Reducing the challenges for youth especially young women farmers will require a need for further investment in the agriculture sector to allow them to take advantage of the new and emerging market structures and to have access to the latest in agricultural technology and livestock production systems. Women are the most important actors in the agricultural value chain which begins from farm production, market and intra household distribution of food. They play a lead role in post-harvest activities such as shelling of grains, storage, processing and marketing. They are also becoming increasingly visible in farm tasks which traditionally have been designated as male preserves.
During recent focus group discussions (FGD) conducted for representatives of youth groups in northern and southern Ghana under the theme: Promising Strategies to Address the Localised Needs of Rural Young Female Farmers, a representative from Women in Agriculture Development Directorate (WIAD) shared the view that young women (15 to 35 years) form a major age-group that is actively and passionately engaged in non-farm agribusiness ventures. The representative further emphasised that despite their age and economic limitations young women play essential roles in producing a sound and healthy rural economy. They are prone to having limited access to resources than their young-male counterparts especially in areas of education, effective networks, relevant technical, vocational and business training, and access to credit, all of which combine to restrain their ability to increase their productivity and incomes.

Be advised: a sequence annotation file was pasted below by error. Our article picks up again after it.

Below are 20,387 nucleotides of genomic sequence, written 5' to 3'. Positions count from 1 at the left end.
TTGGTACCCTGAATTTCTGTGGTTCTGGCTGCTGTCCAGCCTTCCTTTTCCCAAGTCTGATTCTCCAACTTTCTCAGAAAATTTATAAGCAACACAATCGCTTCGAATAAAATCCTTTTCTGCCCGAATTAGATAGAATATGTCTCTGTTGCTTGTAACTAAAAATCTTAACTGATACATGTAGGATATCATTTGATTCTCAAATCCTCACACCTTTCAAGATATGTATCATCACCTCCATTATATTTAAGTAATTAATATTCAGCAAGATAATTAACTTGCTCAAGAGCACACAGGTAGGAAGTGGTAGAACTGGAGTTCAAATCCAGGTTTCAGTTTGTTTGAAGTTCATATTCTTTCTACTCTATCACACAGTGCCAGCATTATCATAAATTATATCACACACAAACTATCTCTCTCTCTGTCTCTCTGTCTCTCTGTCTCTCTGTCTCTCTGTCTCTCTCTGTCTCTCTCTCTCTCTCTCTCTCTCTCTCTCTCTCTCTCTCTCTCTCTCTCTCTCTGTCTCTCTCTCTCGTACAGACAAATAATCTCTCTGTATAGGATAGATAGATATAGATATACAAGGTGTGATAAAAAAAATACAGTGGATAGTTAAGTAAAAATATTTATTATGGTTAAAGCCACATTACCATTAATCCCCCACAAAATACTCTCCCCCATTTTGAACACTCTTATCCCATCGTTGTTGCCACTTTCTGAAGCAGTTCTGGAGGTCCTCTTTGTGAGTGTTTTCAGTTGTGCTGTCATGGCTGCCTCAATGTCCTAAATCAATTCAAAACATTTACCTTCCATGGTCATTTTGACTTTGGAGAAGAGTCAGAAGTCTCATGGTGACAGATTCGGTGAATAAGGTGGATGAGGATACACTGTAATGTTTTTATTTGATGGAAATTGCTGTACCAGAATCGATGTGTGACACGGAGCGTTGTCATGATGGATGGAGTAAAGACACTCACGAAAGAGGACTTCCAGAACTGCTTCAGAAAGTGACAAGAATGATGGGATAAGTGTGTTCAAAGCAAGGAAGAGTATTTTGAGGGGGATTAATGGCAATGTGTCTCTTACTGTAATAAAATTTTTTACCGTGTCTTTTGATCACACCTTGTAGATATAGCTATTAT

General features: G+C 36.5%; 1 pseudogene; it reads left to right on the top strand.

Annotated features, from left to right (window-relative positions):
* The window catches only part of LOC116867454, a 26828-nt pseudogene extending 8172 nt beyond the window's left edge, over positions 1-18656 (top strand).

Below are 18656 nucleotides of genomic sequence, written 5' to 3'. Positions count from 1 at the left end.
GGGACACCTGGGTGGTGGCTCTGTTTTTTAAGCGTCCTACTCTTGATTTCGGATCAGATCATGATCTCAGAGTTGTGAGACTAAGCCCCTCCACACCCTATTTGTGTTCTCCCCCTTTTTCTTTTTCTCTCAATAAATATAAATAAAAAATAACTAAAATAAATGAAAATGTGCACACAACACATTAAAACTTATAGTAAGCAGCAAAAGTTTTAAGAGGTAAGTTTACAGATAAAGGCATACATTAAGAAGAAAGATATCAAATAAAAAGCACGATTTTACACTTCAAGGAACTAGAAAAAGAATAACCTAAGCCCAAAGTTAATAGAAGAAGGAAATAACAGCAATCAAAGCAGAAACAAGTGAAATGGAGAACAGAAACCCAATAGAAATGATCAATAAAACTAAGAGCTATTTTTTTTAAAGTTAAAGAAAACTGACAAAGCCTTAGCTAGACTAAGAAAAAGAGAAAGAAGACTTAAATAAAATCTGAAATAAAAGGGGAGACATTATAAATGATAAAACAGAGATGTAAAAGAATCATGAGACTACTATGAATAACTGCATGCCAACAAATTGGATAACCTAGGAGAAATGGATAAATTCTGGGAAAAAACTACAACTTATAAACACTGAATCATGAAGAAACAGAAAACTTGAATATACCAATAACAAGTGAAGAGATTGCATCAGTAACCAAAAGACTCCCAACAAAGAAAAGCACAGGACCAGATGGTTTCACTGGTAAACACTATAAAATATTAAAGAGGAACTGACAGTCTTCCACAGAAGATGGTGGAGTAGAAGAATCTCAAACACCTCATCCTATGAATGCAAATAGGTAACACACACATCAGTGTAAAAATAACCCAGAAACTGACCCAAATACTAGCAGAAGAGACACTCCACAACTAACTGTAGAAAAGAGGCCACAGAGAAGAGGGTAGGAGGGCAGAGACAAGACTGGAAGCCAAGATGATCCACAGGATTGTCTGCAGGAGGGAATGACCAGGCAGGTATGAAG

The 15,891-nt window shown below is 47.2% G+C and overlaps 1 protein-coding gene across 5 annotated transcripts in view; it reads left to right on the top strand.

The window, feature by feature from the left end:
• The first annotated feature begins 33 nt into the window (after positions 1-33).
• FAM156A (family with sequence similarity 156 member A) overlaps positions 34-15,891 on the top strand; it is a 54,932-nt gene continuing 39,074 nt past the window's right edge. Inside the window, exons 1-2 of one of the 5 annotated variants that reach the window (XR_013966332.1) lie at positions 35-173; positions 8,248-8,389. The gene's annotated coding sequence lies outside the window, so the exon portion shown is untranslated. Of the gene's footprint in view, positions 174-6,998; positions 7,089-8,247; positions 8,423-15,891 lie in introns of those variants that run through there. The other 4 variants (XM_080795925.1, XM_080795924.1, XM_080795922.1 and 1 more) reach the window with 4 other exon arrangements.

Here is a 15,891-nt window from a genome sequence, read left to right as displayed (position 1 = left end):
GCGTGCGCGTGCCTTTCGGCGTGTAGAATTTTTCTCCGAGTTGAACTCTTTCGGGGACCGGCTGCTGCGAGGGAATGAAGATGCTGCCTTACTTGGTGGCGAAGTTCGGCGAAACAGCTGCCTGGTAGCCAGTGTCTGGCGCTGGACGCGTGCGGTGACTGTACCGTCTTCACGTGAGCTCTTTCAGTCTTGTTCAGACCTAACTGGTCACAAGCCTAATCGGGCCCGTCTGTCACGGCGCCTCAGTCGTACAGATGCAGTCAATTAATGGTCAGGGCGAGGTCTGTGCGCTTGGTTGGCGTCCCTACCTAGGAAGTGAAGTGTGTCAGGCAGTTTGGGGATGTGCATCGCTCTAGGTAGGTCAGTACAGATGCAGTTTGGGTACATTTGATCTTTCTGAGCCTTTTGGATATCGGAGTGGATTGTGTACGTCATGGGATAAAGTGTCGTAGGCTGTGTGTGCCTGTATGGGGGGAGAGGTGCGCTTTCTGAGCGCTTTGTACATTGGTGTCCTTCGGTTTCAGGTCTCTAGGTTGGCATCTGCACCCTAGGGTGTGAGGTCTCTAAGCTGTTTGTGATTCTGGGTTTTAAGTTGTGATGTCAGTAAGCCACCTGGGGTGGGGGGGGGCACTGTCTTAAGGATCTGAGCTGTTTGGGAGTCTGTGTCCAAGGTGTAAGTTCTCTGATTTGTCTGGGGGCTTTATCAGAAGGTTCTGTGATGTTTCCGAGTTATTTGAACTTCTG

The workshops were organised by Syecomp Ghana Ltd as part of activities under a grant activity: Improving Approaches to Mainstreaming Gender in Ghana’s Youth Policy and Youth in Agriculture Programme: Focus on Climate-Smart Agriculture and Market-Oriented Value Chains; and sponsored by the USAID|Ghana Feed the Future Agriculture Policy Support Project, which is being implemented by Chemonics International Inc. (USA).
The focus group discussions provided an opportunity for participants to share their opinion and make recommendations on various topical issues affecting inclusive youth participation in agriculture. A representative from the Abibiman Foundation accentuated that increasing economic opportunities for rural young women farmers in Ghana will significantly reduce the rural-urban migration drift. A representative from the Global Youth Innovation Network (GYIN) proffered solutions to addressing the localised needs of young women farmers. These include:
- determining gaps in rural on-farm and off-farm business development services,
- providing entrepreneurial training and mentorship to close these gaps, and
- providing highly targeted financing to sustain agribusiness development.
According to the representative this is a proven three-step social entrepreneurship model developed by GYIN that would provide a holistic solution to the challenges that rural young women farmers constantly encounter.
This is the 9th in a 12-series blog (articles) to espouse the context of the Position Paper on effectively mainstreaming Gender and Youth in Agriculture in Ghana with support from USAID/Ghana Feed the Future Agriculture Policy Support Project (USAID/APSP)
Author: Syecomp Ghana Ltd
Email the author: Projects@syecomp.com
The author’s views expressed in this publication do not necessarily reflect the views of the United States Agency for International Development or the United States Government.